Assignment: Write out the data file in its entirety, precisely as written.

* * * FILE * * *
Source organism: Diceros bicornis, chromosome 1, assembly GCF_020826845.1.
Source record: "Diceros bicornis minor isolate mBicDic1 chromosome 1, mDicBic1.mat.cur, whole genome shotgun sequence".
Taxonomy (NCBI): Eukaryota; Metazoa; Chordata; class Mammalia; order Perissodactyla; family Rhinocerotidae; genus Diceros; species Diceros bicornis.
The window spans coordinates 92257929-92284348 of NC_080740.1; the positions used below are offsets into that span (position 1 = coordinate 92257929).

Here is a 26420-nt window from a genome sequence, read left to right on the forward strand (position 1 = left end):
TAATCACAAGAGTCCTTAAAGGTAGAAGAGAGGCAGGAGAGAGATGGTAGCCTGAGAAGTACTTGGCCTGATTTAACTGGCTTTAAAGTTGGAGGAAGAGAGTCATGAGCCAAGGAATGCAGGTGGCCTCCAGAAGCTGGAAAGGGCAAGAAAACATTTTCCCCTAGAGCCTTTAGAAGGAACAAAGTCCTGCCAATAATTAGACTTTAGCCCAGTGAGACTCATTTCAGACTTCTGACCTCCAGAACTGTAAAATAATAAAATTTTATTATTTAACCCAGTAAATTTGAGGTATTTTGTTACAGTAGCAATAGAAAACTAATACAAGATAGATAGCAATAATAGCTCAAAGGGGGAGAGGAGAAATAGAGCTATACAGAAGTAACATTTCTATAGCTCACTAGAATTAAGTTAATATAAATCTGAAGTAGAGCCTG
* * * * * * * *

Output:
Source organism: Diceros bicornis, chromosome 1, assembly GCF_020826845.1.
Source record: "Diceros bicornis minor isolate mBicDic1 chromosome 1, mDicBic1.mat.cur, whole genome shotgun sequence".
Taxonomy (NCBI): Eukaryota; Metazoa; Chordata; class Mammalia; order Perissodactyla; family Rhinocerotidae; genus Diceros; species Diceros bicornis.
The window spans coordinates 92257929-92284348 of NC_080740.1; the positions used below are offsets into that span (position 1 = coordinate 92257929).

Here is a 26420-nt window from a genome sequence, read left to right on the forward strand (position 1 = left end):
TAATCACAAGAGTCCTTAAAGGTAGAAGAGAGGCAGGAGAGAGATGGTAGCCTGAGAAGTACTTGGCCTGATTTAACTGGCTTTAAAGTTGGAGGAAGAGAGTCATGAGCCAAGGAATGCAGGTGGCCTCCAGAAGCTGGAAAGGGCAAGAAAACATTTTCCCCTAGAGCCTTTAGAAGGAACAAAGTCCTGCCAATAATTAGACTTTAGCCCAGTGAGACTCATTTCAGACTTCTGACCTCCAGAACTGTAAAATAATAAAATTTTATTATTTAACCCAGTAAATTTGAGGTATTTTGTTACAGTAGCAATAGAAAACTAATACAAGATAGATAGCAATAATAGCTCAAAGGGGGAGAGGAGAAATAGAGCTATACAGAAGTAACATTTCTATAGCTCACTAGAATTAAGTTAATATAAATCTGAAGTAGAGCCTG